THIS STORY HAS BEEN FORMATTED FOR EASY PRINTING

PCB-tainted sludge bound for West Texas

By Betsy Blaney
Associated Press / June 22, 2009
  • Email|
  • Print|
  • Reprints|
  • |
Text size +

LUBBOCK, Texas - Later this month, the first trainloads of PCB-tainted sludge dredged from the Hudson River will arrive and, in the eyes of critics, will turn a stretch of West Texas into New York’s “pay toilet.’’

They argue that burying dirt so toxic that General Electric Co. will spend at least six years and an estimated $750 million to dig it up will only create a new mess for future generations to clean.

But for 15 new jobs and the little bit of money it’ll bring local businesses, the folks who live near the site are willing to take the risk of tainting the area’s ground water by taking out somebody else’s trash.

“The city is not against it and the city is not in an uproar,’’ said Matt White, mayor of nearby Eunice, N.M. “It is a big impact on our city and definitely positive.’’

The deal has the blessing of officials in both states, and New York environmental groups say it will substantially lower the risk of PCBs - a likely carcinogen in high doses in humans - getting into the food chain.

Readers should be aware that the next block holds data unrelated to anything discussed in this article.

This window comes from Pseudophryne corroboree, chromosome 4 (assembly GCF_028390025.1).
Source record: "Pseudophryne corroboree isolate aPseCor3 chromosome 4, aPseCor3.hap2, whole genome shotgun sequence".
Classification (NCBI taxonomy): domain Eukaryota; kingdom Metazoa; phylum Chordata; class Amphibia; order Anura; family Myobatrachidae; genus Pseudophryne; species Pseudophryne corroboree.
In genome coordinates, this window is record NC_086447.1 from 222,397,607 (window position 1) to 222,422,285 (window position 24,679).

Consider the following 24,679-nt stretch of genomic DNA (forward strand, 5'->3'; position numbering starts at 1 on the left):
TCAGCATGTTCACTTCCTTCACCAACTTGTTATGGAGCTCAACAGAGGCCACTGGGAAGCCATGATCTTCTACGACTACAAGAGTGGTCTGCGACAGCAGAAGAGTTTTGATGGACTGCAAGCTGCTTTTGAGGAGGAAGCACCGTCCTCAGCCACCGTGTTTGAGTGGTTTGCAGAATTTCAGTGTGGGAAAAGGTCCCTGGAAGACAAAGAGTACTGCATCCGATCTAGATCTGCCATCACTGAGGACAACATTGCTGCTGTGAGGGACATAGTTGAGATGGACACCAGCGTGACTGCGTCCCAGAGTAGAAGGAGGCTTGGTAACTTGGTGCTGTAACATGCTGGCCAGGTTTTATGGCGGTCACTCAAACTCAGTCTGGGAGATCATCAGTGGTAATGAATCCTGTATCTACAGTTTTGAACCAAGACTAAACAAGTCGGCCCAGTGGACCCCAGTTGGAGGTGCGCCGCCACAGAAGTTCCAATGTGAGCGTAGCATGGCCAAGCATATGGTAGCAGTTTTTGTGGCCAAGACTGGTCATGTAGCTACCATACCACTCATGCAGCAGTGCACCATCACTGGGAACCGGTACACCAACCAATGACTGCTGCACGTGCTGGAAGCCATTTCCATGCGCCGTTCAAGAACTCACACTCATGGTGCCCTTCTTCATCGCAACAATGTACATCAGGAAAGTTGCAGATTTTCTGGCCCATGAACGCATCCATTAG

White said the process is completely safe and there’s no risk to Eunice’s 3,000 residents.

The company that operates the disposal site, Waste Control Specialists, stands to make tens of millions of dollars, according to a company spokesman.

PCBs are a family of chemicals used as coolants and lubricants in electrical transformers before they were banned in 1977. GE plants discharged waste water containing PCBs into the Hudson River over several decades.

Waste Control plans to bury the tainted soil on top of 800 feet of clay and to cover it with plastic lining and uncontaminated soil.

Ordinarily, the clay would prevent the PCBs from seeping into the ground water below. But critics say the clay underlying the storage site has cracks.

Glenn Lewis, 61, a former technical writer with the Texas Commission of Environmental Quality, said geologists studying the site had recommended Waste Control not be licensed to dispose of the low-level radioactive waste after discovering problems with the clay, including holes and fissures of various widths.